Initial Experiences Using AWS with Alexa Development

Amazon Alexa is an incredibly powerful voice translation system, and I've been having a lot of fun building applications for it and sending them out into the world. This blog is something I'm putting together to hopefully detail out my experiences as an Alexa developer and all of the many, many, many mistakes I've made. With any luck, you'll find something of value here that can help you create some clever and profitable apps.

So, let's start with the question of profitability. Is it profitable? Short answer: no. I have no idea what criteria amazon uses to pay people for the applications that they develop, and my guess is that they won't be releasing that criteria anytime soon. However, I know that they are paying for the apps, and some people make hundreds, if not thousands, of dollars every single month for the apps they have developed and require almost no additional upkeep.

Are my apps profitable? Nope, not even a little bit.

But, I'm still new to the game and just do this for fun in my spare time, so I'm not really worried about that. That being said, I feel like they might one day be profitable if I can find the right niche for people to use my apps.

My goal with newer apps is to utilize my skills in writing as well as developing to make clever and new applications.

Anyway, I've done quite a few apps, and the complexity level ranges dramatically across the board. Some of them are very simple and basically just spit out data, and others make api calls to various services, track the frequency and usage, and do other complex logic to determine how to respond to customers.

I've used multiple libraries from Amazon and dozens of other companies to make my life easier, and I've actually gotten to the point that I can put together a new app in only a short amount of time when I want to make something new. I've also applied for their developer perks, which is something I plan to talk about later on, and received quite a few nifty things from Amazon beyond just the warm feeling of releasing my stuff into the world.

So, hopefully this blog will help you find some useful tips about things I've tried, things that work, and other details about being a new alexa app developer in Amazon's ecosystem.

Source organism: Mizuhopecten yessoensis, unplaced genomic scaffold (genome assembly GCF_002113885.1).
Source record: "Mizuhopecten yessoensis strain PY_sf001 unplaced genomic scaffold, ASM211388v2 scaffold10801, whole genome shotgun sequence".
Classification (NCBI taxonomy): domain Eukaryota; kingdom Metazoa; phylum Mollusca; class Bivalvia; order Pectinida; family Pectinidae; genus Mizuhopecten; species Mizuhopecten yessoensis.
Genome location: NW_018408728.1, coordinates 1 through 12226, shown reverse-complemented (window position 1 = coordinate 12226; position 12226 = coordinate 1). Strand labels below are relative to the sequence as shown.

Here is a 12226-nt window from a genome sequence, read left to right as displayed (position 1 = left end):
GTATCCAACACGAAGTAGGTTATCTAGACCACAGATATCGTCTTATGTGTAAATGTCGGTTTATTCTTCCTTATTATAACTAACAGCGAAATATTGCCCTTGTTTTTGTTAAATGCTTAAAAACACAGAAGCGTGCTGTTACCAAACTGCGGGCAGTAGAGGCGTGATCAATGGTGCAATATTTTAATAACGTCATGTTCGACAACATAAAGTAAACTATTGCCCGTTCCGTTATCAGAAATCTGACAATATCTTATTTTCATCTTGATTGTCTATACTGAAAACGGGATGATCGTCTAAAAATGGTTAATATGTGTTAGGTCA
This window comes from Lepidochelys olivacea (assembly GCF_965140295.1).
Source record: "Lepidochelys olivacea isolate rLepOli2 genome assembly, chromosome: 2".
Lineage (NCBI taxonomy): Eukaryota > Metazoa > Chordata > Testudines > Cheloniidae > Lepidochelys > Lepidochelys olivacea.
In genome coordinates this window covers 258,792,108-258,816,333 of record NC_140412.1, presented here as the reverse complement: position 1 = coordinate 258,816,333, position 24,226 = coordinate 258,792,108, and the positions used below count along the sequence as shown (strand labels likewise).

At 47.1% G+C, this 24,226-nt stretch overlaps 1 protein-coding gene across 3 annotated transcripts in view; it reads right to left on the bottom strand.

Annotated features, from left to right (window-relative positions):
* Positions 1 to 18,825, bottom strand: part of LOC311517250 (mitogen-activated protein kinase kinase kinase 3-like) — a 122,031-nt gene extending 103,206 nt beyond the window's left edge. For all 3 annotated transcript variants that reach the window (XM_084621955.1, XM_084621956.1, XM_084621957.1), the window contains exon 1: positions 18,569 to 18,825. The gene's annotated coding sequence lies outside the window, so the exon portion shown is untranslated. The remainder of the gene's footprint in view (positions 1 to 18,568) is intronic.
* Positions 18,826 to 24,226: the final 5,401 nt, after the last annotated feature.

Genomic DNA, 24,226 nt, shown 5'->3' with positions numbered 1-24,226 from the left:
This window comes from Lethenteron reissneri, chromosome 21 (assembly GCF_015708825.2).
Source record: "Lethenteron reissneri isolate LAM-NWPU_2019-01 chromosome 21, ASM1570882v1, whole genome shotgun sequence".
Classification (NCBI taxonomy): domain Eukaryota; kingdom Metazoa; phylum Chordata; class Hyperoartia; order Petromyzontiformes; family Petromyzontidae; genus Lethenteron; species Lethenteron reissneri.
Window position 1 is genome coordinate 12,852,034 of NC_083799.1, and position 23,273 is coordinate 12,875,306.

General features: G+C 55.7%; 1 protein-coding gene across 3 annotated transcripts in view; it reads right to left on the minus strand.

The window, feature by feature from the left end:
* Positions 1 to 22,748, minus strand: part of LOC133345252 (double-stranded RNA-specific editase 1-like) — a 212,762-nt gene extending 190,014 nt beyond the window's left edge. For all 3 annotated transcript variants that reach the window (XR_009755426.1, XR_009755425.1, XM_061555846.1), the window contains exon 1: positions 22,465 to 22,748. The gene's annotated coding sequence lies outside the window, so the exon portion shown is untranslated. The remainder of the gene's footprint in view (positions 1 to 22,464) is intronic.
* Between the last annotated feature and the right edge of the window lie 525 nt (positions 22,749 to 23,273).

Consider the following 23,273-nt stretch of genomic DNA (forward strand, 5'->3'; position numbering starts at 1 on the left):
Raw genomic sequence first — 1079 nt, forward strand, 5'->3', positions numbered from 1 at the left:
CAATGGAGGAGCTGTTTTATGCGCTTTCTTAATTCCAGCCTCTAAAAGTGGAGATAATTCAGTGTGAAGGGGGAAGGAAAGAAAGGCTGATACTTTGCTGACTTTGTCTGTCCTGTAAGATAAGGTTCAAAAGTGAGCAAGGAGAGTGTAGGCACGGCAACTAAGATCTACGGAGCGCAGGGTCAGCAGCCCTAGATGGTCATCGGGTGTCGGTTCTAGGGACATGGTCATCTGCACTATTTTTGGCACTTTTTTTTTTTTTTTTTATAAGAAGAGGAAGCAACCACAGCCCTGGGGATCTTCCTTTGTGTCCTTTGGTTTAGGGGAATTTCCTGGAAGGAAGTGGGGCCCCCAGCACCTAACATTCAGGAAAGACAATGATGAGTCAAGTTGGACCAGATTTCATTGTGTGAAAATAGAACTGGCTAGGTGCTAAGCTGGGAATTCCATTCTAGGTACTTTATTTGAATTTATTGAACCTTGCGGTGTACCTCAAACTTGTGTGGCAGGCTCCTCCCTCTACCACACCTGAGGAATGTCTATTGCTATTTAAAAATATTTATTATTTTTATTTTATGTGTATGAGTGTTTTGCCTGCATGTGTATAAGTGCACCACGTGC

Now I'll give you a little bit of background about the program and an easy way to get signed up for the alexa program.

Some Basics

I use the java sdk for developing new applications and build everything using eclipse. This makes building the projects easily, and when I upload them I usually upload directly instead of pushing through s3. It isn't hard to push through s3, but usually unnecessary. It saves some time on slower internets, but not enough to brag about.

The skills I build right now are either custom apps or flash briefings, and with flash briefings I usually go ahead and also use api gateway to bridge the connection. Those skills don't take a lot of work to build.

If you are looking to build skills, a good place to start would be with flash briefing skills. They only need to update daily, so you can do whatever you want for generating the content and you don't need as much as a custom skill might need. Each month when you build a skill, you can get a developer perk and a chance at getting an echo device. The device is usually based on reaching a targeted goal of users of your app in the first thirty days. It started at 0, moved to 100 people, and now it's 1,000.

To get that, you need to publish a skill (and get it certified) IN the month of the promotion. Then, visit this link:

Amazon Monthly Developer Perks

To sign up for it. After the month is over you'll be notified if your skill qualifies, and then after another month or two you will find out if you were eligible for the device. Easy way to get some extra perks. You should also sign up after your first skill for the monthly $100 skill credit for your developer account. Amazon has free levels for the services, but you can get extra money to help offset the cost of running your skills. Unless your skill is popular you probably won't use this money, but on the off chance it blows up you'll have a buffer. 

They also offer some major promotions throughout the year for building some new and useful skills. For example, there was a kids skill competition and a life hacks skill competition with the top prize being over $25,000 dollars and a lot of publicity. Those are free and easy to enter, and just for entering you can get an echo device. Just keep your eyes open for competitions and try to keep up!

Next up

In my next blog post, you'll find some information about the first apps that I built. They weren't very impressive and I did it just to get the perks, but after a break I re-evaluated and decided to try something entirely new.

That'll be the post after where I discuss going back to basics and changing how I build skills. That post will delve a little bit more into how I build skills and what my design philosophy is.

Then I'll start covering some more specific topics, such as how to build and deploy a simple flash briefing skill as well as a custom skill, and then how to connect to open APIs to start building applications that are full of new content.

Lincoln Cole

Lincoln Cole is a Columbus-based author who enjoys traveling and has visited many different parts of the world, including Australia and Cambodia, but always returns home to his pugamonster and wife. His love for writing was kindled at an early age through the works of Isaac Asimov and Stephen King and he enjoys telling stories to anyone who will listen.

He has won multiple literary awards for his novels. He has also been a bestseller in multiple different categories.